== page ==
Winyah Bay

Total acres: 1,555

The 525,000-acre Winyah Bay Focus Area covers the lower drainage of the Black, Great Pee Dee, Little Pee Dee, Sampit and Waccamaw rivers and their confluence into Winyah Bay itself. Together, these waterways form the third largest estuarine watershed on the East Coast.

The Winyah Bay Focus Area boasts the largest contiguous block of tidal freshwater wetlands in South Carolina. Managed heavily over centuries for rice cultivation, these wetlands are regionally significant habitat for waterfowl, colonial waterbirds and nesting ospreys. Upland tracts support endangered red-cockaded woodpecker colonies. Many other threatened or endangered species can be found throughout Winyah Bay, including bald eagles, short-nosed sturgeon, loggerhead sea turtles, peregrine falcons, least terns, piping plovers, and wood storks. The Focus Area is vital for recreational and commercial fishing and shellfish harvesting, and local forestry and agriculture play a significant role in the regional economy.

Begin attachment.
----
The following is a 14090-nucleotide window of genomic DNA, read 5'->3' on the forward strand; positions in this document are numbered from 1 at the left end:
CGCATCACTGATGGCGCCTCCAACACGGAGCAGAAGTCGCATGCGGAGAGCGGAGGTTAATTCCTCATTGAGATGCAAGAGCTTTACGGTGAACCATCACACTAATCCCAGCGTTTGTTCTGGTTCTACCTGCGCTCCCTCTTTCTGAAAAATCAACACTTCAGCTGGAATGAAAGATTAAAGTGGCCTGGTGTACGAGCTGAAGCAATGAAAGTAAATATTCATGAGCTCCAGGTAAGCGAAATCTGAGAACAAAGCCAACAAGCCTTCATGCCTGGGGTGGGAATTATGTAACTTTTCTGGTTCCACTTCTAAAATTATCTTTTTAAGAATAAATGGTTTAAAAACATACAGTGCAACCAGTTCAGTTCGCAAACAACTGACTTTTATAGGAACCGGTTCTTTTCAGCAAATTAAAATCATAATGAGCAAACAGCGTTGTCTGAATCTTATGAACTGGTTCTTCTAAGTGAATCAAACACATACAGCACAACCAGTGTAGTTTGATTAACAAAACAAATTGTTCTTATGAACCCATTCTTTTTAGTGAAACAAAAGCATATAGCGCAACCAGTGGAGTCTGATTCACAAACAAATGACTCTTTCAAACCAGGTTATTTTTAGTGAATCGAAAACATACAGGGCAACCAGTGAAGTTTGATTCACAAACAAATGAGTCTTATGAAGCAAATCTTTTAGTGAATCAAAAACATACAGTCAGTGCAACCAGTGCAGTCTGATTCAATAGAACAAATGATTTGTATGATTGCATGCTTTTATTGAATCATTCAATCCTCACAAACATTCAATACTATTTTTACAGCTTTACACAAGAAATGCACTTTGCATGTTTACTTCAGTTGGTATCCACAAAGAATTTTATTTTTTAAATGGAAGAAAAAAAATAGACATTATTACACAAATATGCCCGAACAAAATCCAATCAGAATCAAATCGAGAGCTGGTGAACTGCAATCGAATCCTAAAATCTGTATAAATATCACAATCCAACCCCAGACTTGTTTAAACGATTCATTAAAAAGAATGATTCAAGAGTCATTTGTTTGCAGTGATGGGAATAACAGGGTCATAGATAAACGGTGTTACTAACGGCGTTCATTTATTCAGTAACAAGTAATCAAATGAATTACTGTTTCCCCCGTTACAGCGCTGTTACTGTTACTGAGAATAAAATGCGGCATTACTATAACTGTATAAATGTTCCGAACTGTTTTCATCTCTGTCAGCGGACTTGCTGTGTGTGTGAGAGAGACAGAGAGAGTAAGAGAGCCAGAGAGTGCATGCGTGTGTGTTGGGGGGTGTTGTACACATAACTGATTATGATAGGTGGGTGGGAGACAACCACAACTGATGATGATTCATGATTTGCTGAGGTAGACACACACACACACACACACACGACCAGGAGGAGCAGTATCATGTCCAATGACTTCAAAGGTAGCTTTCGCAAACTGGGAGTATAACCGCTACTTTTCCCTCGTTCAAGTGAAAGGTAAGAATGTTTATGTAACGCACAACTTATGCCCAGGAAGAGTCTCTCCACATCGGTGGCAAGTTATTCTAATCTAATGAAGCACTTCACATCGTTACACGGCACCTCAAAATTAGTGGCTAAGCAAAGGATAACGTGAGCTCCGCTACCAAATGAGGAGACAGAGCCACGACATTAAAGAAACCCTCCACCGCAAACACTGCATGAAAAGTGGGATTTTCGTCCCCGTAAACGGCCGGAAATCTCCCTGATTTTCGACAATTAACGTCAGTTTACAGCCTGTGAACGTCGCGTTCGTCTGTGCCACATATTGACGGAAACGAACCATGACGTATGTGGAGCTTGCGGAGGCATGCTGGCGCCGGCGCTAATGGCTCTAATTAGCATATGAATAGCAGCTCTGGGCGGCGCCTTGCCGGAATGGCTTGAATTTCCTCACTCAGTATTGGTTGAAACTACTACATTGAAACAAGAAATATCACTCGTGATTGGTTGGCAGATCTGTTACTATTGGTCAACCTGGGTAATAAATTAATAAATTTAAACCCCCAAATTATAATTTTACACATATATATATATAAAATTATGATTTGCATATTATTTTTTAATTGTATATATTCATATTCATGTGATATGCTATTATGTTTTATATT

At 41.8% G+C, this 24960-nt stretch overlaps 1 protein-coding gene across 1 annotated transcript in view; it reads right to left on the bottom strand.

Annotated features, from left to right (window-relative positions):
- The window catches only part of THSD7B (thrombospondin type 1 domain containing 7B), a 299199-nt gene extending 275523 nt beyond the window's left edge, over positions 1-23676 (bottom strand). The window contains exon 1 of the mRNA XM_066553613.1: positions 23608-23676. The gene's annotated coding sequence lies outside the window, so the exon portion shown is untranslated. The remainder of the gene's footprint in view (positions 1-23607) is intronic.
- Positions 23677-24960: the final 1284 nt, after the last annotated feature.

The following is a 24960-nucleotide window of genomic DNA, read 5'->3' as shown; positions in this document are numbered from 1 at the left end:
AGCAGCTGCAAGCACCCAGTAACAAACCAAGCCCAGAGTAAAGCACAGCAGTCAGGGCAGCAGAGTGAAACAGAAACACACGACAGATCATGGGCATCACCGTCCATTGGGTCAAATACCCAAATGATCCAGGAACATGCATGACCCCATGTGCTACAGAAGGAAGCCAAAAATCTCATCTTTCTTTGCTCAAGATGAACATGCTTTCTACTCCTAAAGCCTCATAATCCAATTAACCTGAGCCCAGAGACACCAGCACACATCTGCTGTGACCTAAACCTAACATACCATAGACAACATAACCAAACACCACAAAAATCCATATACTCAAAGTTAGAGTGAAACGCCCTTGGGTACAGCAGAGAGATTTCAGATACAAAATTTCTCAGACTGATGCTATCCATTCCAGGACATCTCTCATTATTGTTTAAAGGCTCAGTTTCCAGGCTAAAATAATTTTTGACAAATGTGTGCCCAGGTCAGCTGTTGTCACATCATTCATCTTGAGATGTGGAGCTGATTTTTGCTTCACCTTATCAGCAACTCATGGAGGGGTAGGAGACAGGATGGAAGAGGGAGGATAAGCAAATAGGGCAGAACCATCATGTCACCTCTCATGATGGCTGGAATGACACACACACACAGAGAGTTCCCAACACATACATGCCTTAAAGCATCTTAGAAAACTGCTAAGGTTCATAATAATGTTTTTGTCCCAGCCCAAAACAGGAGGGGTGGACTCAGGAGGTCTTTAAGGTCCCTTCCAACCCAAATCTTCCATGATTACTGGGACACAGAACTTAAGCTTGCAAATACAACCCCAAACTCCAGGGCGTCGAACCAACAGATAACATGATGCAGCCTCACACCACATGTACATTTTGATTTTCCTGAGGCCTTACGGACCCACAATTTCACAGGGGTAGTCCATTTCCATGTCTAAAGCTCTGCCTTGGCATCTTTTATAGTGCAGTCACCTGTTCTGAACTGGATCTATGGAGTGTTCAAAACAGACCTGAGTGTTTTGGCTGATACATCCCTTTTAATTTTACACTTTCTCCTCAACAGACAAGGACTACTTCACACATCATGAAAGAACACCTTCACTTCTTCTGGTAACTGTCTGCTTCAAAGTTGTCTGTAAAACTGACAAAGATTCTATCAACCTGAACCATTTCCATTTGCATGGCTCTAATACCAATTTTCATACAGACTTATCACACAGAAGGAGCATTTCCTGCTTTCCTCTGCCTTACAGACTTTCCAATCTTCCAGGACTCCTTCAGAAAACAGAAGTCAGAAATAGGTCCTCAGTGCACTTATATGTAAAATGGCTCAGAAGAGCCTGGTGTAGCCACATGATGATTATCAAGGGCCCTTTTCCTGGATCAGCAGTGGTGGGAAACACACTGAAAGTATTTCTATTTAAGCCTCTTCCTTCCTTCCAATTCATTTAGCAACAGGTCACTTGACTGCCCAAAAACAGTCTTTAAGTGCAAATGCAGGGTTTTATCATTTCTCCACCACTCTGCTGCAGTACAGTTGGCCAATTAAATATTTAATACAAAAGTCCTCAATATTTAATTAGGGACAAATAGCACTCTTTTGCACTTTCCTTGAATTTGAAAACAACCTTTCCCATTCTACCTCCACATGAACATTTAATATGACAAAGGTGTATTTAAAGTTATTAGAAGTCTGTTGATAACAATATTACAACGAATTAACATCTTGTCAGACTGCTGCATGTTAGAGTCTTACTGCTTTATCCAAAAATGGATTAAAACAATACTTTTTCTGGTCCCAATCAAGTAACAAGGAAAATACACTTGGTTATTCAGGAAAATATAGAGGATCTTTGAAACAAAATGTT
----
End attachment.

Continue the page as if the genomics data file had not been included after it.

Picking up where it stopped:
The primary impacts to the natural resources of this region stem from urbanization, which has been greatest along the Grand Strand between Myrtle Beach and Georgetown, but is now expanding inland toward Conway.

The combined efforts of landowners, public agencies and private conservation organizations have resulted in the protection of 62,600 acres in the Winyah Bay Focus Area. The Lowcountry Open Land Trust protects 10 properties, covering 1,555 acres of natural and rural land.

Winyah Bay

Breakwater Plantation, Great Pee Dee River

DeBordieu II, Georgetown County

Debordieu, Pawley's Island

Guendalos, Great Pee Dee River

Hobonny Fields, Black Mingo Creek

Rosemont Plantation, Great Pee Dee River

Vaught Tract, Black Mingo Creek

Waccamaw River Bluff I and II, Waccamaw River

Weymouth Plantation, Great Pee Dee River

Woodland, Great Pee Dee River

Area Protected

260 acres

120 acres

42 acres

32 acres

196 acres

216 acres

254 acres

60 acres

175 acres

200 acres